Succession planning is often delayed or derailed due to dysfunction or disharmony in the family. When a group struggles to work effectively together, there are three options:
- Figure out how to work through it.
- Ignore it.
- Decide you will not continue to work together.
Option 3 may mean separating assets so family members can continue to farm – just not together.
If No. 1 is your choice, here is a simple three-step formula to get the group on the same page, develop a plan of action and hold each team member accountable for the outcome.
Step 1: Consensus
In Step 1, it is important that the group determines what outcome is desired. We have found when there is dysfunction in a leadership team, it is often due to lack of common vision, clarity of roles or accountability for outcomes. Once the group can come to consensus about what needs to be improved, the tools or steps to take can be identified.
To gain consensus, it is important to avoid making the discussion about a person. When dysfunction is present, it is rarely due to one person. It has been developed over time, and everyone on the team is participating in it in some way.
Step 2: Commitment
Once you have identified why the dysfunction is occurring, you must get a commitment from every member of the group that they are going to participate in the solution. Consider creating a commitment contract. This is a document which lists in detail what the group commits to do to eliminate the dysfunction and begin to put healthier behaviors in its place. Some examples of what may need to be in your commitment contract are:
- Work with my team to build trust among us.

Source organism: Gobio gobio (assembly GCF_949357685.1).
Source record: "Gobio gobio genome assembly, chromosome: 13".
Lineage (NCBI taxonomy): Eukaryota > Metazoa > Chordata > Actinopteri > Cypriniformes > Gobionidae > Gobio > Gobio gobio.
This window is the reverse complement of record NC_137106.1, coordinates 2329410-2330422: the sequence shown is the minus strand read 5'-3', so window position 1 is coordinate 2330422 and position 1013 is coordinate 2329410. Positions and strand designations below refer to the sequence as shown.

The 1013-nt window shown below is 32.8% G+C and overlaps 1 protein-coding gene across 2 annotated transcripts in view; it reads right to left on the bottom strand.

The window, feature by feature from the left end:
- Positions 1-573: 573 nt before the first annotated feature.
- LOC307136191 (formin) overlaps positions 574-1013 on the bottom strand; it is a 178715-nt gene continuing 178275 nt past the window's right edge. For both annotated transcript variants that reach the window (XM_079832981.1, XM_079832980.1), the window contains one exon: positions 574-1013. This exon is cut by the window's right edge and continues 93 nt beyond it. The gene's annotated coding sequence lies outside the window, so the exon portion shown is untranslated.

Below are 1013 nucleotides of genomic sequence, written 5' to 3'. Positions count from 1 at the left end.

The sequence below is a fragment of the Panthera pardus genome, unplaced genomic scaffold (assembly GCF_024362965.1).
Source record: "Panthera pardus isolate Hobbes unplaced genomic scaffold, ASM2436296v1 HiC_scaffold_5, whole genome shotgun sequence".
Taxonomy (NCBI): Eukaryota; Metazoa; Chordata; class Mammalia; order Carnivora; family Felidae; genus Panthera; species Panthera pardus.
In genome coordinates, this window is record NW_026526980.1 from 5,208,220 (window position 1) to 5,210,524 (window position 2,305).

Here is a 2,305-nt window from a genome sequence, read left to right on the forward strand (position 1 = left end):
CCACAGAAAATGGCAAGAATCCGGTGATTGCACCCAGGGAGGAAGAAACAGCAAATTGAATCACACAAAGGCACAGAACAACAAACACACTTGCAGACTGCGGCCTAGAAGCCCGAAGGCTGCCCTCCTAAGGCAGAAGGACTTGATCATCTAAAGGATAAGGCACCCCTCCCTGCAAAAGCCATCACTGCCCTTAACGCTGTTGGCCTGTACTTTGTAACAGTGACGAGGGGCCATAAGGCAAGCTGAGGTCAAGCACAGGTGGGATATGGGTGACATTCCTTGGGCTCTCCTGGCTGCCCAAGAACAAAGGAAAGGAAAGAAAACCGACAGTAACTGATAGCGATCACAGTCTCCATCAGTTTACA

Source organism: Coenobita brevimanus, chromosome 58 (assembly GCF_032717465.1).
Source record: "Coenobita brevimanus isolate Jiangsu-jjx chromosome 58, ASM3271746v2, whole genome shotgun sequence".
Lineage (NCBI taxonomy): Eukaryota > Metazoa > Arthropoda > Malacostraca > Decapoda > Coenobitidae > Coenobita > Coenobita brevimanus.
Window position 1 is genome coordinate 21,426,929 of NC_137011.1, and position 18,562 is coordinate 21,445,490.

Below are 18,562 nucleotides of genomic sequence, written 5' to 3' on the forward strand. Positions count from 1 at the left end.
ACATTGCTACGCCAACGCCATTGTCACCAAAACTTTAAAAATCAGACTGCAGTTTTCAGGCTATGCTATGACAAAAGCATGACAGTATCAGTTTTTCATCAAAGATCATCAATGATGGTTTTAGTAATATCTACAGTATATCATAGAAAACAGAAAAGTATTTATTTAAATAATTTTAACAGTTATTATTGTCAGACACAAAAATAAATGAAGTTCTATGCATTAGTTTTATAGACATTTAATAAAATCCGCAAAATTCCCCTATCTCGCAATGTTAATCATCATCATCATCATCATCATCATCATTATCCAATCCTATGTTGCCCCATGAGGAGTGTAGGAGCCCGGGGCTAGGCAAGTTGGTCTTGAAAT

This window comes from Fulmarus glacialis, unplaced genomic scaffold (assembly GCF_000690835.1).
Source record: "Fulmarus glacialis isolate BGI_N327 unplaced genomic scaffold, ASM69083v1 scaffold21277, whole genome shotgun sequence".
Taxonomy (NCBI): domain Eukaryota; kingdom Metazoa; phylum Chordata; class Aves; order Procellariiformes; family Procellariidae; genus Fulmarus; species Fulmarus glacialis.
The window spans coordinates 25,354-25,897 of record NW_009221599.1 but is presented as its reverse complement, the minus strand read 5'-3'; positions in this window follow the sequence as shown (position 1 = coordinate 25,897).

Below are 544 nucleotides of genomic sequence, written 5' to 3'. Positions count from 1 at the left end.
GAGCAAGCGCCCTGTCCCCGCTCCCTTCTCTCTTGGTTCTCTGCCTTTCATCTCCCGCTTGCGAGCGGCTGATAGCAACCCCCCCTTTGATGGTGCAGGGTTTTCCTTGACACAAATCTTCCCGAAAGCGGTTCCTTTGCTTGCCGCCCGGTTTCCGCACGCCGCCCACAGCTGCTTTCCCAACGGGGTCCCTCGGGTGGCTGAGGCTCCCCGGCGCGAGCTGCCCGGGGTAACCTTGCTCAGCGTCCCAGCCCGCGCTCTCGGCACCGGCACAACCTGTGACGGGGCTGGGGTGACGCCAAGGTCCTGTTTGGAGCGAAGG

- Attend meetings as needed and to complete any assignments on time which will help my team reach our goals.
- Maintaining a positive attitude – even when the work related to this process is stressful or when I must compromise for the good of the team.
- Avoid triangulation and to discontinue speaking behind other team members’ backs. I agree to participate in open, honest communication that is solutions-focused.
- Allowing my team to work to their unique abilities and to stay in my lane as roles and responsibilities are clarified. I will allow my team to tell me when I am out of my lane without responding to it in an emotional manner or taking it personally.
Commitment contracts should be as detailed as necessary to create a framework that will hold the team accountable for how they show up and interact with the members of the team. Once the commitment contract is developed and agreed to, it should be signed by each person, and everyone should receive a copy.
Step 3: Consequences (aka accountability)
Once your commitment contract is developed, the team should determine what will happen if a member chooses not to participate. This is an important step because, without it, there is no tangible reason for team members to work together to achieve a healthier state. Often, team members will agree to a course of action when they believe they can get what they want. If it appears they are not going to get their way, they may disconnect, cease to participate or escalate their disruptive behavior.
The consequence can be a carrot or a stick. An example of a carrot could be a financial reward for the team members who stick to the agreement and achieve a particular goal. An example of a stick could be team members lose their right to participate in meetings where the future of the operation is discussed.
You may determine your team wants to take the carrot and stick approach. Whatever you decide, the team must agree, and it should be added to your commitment contract.
Working through any level of dysfunction can be uncomfortable. Keep focused on:
- Process, not individual people
- Outcomes, not what has occurred in the past
- Clarity, not confusion
And finally, remember that shifting the dynamics of a team takes time and a lot of grace. It will not happen overnight. The more time you commit to making things better, the faster positive outcomes will occur.